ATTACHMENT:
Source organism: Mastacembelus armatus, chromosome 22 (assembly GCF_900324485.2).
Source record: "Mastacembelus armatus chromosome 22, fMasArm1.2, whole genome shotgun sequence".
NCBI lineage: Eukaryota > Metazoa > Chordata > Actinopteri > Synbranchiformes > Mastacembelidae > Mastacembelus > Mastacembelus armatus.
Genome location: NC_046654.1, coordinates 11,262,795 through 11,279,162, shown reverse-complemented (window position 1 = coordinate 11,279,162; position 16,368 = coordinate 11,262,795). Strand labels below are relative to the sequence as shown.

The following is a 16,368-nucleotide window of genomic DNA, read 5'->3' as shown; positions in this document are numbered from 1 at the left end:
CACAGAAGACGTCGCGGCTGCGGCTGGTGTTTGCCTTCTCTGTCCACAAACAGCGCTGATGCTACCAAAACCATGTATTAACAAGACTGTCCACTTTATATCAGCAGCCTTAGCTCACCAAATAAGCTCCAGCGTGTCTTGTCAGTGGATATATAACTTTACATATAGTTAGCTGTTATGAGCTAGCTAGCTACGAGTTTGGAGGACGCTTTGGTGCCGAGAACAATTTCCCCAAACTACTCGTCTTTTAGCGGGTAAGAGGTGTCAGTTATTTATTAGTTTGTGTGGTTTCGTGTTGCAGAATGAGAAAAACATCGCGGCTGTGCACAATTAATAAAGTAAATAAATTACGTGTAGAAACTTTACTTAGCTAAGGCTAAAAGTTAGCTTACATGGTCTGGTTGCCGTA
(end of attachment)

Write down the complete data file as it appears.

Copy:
Source organism: Mastacembelus armatus, chromosome 22 (assembly GCF_900324485.2).
Source record: "Mastacembelus armatus chromosome 22, fMasArm1.2, whole genome shotgun sequence".
NCBI lineage: Eukaryota > Metazoa > Chordata > Actinopteri > Synbranchiformes > Mastacembelidae > Mastacembelus > Mastacembelus armatus.
Genome location: NC_046654.1, coordinates 11,262,795 through 11,279,162, shown reverse-complemented (window position 1 = coordinate 11,279,162; position 16,368 = coordinate 11,262,795). Strand labels below are relative to the sequence as shown.

The following is a 16,368-nucleotide window of genomic DNA, read 5'->3' as shown; positions in this document are numbered from 1 at the left end:
CACAGAAGACGTCGCGGCTGCGGCTGGTGTTTGCCTTCTCTGTCCACAAACAGCGCTGATGCTACCAAAACCATGTATTAACAAGACTGTCCACTTTATATCAGCAGCCTTAGCTCACCAAATAAGCTCCAGCGTGTCTTGTCAGTGGATATATAACTTTACATATAGTTAGCTGTTATGAGCTAGCTAGCTACGAGTTTGGAGGACGCTTTGGTGCCGAGAACAATTTCCCCAAACTACTCGTCTTTTAGCGGGTAAGAGGTGTCAGTTATTTATTAGTTTGTGTGGTTTCGTGTTGCAGAATGAGAAAAACATCGCGGCTGTGCACAATTAATAAAGTAAATAAATTACGTGTAGAAACTTTACTTAGCTAAGGCTAAAAGTTAGCTTACATGGTCTGGTTGCCGTA